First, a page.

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Old 06-27-2017, 12:30 PM
 
4,685 posts, read 3,614,137 times
Reputation: 7382

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Quote:
Originally Posted by botticelli View Post
The Chinese people don't care if the Americans approve of their dog eating habit. Eating dogs doesn't need to be defended. Do you Americans defending eating beef in front of Indians?

You overestimate how much people care about American opinion. The Chinese actually do not eat a lot of dog meat, now I wish they eat more.

For Christ's sake, many Americans even judge the French for eating rabbits - look, how cute they are!
Again, you are deflecting. I am referencing the relative worth of Chinese civilization through the lense of cruelty. You have no answer to it because you know what the uncomfortable answer is. Of course the Chinese don't care. But next time when a Chinese person get beaten on the street somewhere outside China and racial slurs are thrown at him/her, don't be surprised. China will never gain the respect that it really craves if its people are of low quality. No matter how many Tiangong, or Bullet trains, or aircraft carriers it has, it will always be remembered by others as a place of barbaric cruelty. It'll never be accepted as a modern nation. In that context, how can we fault the taiwanese for not wanting to be Chinese, or Hong Kongers who insist that they not mainlanders? I would think this is the most humiliating thing for a people who love face so much.

 
Old 06-27-2017, 12:43 PM
 
4,665 posts, read 2,640,154 times
Reputation: 3342
Quote:
Originally Posted by botticelli View Post
The Chinese people don't care if the Americans approve of their dog eating habit. Eating dogs doesn't need to be defended. Do you Americans defending eating beef in front of Indians?

You overestimate how much people care about American opinion. The Chinese actually do not eat a lot of dog meat, now I wish they eat more.

For Christ's sake, many Americans even judge the French for eating rabbits - look, how cute they are!
Rabbit is one of my favorite meats.

Dog meat is quite rare in northern China where I spend most of my time. My wife had never seen dog meat until she was in her teens when her dad brought some home for her to try.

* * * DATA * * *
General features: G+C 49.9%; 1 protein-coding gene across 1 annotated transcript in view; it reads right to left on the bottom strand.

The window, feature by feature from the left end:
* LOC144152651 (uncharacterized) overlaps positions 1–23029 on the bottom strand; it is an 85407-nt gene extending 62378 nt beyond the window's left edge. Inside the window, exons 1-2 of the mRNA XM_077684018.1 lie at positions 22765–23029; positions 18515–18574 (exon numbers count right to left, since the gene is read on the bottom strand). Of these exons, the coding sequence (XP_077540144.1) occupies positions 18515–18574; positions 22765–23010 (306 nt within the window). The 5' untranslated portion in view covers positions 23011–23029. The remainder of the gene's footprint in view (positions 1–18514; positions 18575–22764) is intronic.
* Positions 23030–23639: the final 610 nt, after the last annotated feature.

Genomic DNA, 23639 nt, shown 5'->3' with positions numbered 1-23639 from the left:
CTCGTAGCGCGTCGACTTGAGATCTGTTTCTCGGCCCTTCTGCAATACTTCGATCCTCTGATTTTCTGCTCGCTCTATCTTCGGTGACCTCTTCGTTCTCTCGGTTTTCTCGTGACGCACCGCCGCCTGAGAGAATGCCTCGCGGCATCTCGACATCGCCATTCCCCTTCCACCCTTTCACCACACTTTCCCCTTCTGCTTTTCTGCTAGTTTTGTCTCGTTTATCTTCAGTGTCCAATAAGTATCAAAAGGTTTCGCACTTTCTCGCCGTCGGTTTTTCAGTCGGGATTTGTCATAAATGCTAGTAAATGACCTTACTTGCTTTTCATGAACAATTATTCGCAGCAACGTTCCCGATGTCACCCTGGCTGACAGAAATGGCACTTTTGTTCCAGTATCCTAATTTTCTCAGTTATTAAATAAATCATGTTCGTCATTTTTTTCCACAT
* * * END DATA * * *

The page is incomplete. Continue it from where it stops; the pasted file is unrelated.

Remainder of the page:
To be fair, Northern Chinese call Southern Chinese barbarians for the things they eat as well. Most of these English language articles on the dog meat festivals are by Chinese people. It's actually very difficult for foreigners to go to the Yulin Dog Meat Festival. Hotels in that city won't allow people with passports to stay in the city during the festival and police will turn away foreigners who try to enter the festival, many of them are forced to leave the city. Honestly, if I was the Chinese authorities, I would do the same thing, most of the foreigners are there to write sensationalist articles.

Chinese do care about what outsiders think, they care a lot actually, well at least the Chinese government does. There is definitely pressure from the government on the festival to save face. They've put limits on the amount of dogs that can be killed (which isn't really enforceable) and reports are that the number of vendors is in steep decline from previous years.

I used to have an employee who was against eating all sorts of meats, I always thought it was quite ridiculous, but many Americans are like that, the worst part is when they try to start dictating to other people what they should or shouldn't eat.
 
Old 06-27-2017, 12:51 PM
 
Location: Moku Nui, Hawaii
9,674 posts, read 18,867,251 times
Reputation: 8571
Quote:
Originally Posted by pennyone View Post
You all should watch some videos of angora rabbits getting their fur ripped off their bodies while they're strapped down, <SNIP>
I call BS on that one. That was a staged video, anyone who raises animals for fiber can tell you that ripping off their fiber is going to ruin the next harvest of wool. They will be out of business after doing it the way shown in that BS video since they won't get any more wool from that animal. For angora rabbits, their first haircut doesn't provide the best fiber so it's not like they're trying for a baby wool production, either. It takes about eight months to grow them out to second harvest time. So that video is total shock value BS. Not sure why or who wanted to ruin China's angora production.